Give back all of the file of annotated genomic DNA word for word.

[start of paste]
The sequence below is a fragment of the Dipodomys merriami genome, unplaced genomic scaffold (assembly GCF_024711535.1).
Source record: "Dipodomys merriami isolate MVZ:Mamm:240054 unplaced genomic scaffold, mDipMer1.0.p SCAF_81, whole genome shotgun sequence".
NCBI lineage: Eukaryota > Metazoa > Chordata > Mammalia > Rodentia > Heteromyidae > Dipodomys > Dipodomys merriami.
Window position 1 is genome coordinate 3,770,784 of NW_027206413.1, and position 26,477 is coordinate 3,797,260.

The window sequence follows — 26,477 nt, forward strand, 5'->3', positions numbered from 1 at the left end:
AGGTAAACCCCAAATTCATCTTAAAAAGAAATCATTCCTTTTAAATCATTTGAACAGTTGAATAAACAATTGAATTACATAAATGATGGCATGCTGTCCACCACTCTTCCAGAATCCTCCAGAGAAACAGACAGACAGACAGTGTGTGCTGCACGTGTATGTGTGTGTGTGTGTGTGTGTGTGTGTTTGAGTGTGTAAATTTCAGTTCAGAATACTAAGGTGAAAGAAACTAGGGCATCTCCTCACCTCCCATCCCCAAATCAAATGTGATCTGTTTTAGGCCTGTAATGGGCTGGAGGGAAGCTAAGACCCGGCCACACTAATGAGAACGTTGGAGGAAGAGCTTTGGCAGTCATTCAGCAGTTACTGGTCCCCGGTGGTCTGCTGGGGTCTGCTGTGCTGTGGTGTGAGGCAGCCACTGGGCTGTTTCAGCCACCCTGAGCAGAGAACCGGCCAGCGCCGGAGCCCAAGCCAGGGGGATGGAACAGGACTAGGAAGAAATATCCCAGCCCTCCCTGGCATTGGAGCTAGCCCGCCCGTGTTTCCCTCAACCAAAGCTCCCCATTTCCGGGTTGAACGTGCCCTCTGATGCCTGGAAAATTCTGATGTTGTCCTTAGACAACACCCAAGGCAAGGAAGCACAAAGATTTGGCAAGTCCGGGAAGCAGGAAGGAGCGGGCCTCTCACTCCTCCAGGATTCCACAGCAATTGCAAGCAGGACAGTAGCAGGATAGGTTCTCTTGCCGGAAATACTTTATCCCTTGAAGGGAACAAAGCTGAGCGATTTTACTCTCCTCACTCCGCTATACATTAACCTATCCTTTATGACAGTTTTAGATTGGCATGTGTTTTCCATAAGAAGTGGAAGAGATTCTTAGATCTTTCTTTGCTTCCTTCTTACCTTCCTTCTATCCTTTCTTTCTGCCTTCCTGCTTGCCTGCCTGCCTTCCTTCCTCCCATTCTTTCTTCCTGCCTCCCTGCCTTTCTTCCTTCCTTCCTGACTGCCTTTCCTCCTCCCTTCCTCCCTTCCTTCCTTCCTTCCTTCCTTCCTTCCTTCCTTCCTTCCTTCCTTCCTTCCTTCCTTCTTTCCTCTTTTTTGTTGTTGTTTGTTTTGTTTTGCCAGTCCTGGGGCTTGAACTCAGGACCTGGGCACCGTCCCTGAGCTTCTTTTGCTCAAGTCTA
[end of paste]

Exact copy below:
The sequence below is a fragment of the Dipodomys merriami genome, unplaced genomic scaffold (assembly GCF_024711535.1).
Source record: "Dipodomys merriami isolate MVZ:Mamm:240054 unplaced genomic scaffold, mDipMer1.0.p SCAF_81, whole genome shotgun sequence".
NCBI lineage: Eukaryota > Metazoa > Chordata > Mammalia > Rodentia > Heteromyidae > Dipodomys > Dipodomys merriami.
Window position 1 is genome coordinate 3,770,784 of NW_027206413.1, and position 26,477 is coordinate 3,797,260.

The window sequence follows — 26,477 nt, forward strand, 5'->3', positions numbered from 1 at the left end:
AGGTAAACCCCAAATTCATCTTAAAAAGAAATCATTCCTTTTAAATCATTTGAACAGTTGAATAAACAATTGAATTACATAAATGATGGCATGCTGTCCACCACTCTTCCAGAATCCTCCAGAGAAACAGACAGACAGACAGTGTGTGCTGCACGTGTATGTGTGTGTGTGTGTGTGTGTGTGTGTTTGAGTGTGTAAATTTCAGTTCAGAATACTAAGGTGAAAGAAACTAGGGCATCTCCTCACCTCCCATCCCCAAATCAAATGTGATCTGTTTTAGGCCTGTAATGGGCTGGAGGGAAGCTAAGACCCGGCCACACTAATGAGAACGTTGGAGGAAGAGCTTTGGCAGTCATTCAGCAGTTACTGGTCCCCGGTGGTCTGCTGGGGTCTGCTGTGCTGTGGTGTGAGGCAGCCACTGGGCTGTTTCAGCCACCCTGAGCAGAGAACCGGCCAGCGCCGGAGCCCAAGCCAGGGGGATGGAACAGGACTAGGAAGAAATATCCCAGCCCTCCCTGGCATTGGAGCTAGCCCGCCCGTGTTTCCCTCAACCAAAGCTCCCCATTTCCGGGTTGAACGTGCCCTCTGATGCCTGGAAAATTCTGATGTTGTCCTTAGACAACACCCAAGGCAAGGAAGCACAAAGATTTGGCAAGTCCGGGAAGCAGGAAGGAGCGGGCCTCTCACTCCTCCAGGATTCCACAGCAATTGCAAGCAGGACAGTAGCAGGATAGGTTCTCTTGCCGGAAATACTTTATCCCTTGAAGGGAACAAAGCTGAGCGATTTTACTCTCCTCACTCCGCTATACATTAACCTATCCTTTATGACAGTTTTAGATTGGCATGTGTTTTCCATAAGAAGTGGAAGAGATTCTTAGATCTTTCTTTGCTTCCTTCTTACCTTCCTTCTATCCTTTCTTTCTGCCTTCCTGCTTGCCTGCCTGCCTTCCTTCCTCCCATTCTTTCTTCCTGCCTCCCTGCCTTTCTTCCTTCCTTCCTGACTGCCTTTCCTCCTCCCTTCCTCCCTTCCTTCCTTCCTTCCTTCCTTCCTTCCTTCCTTCCTTCCTTCCTTCCTTCCTTCCTTCTTTCCTCTTTTTTGTTGTTGTTTGTTTTGTTTTGCCAGTCCTGGGGCTTGAACTCAGGACCTGGGCACCGTCCCTGAGCTTCTTTTGCTCAAGTCTA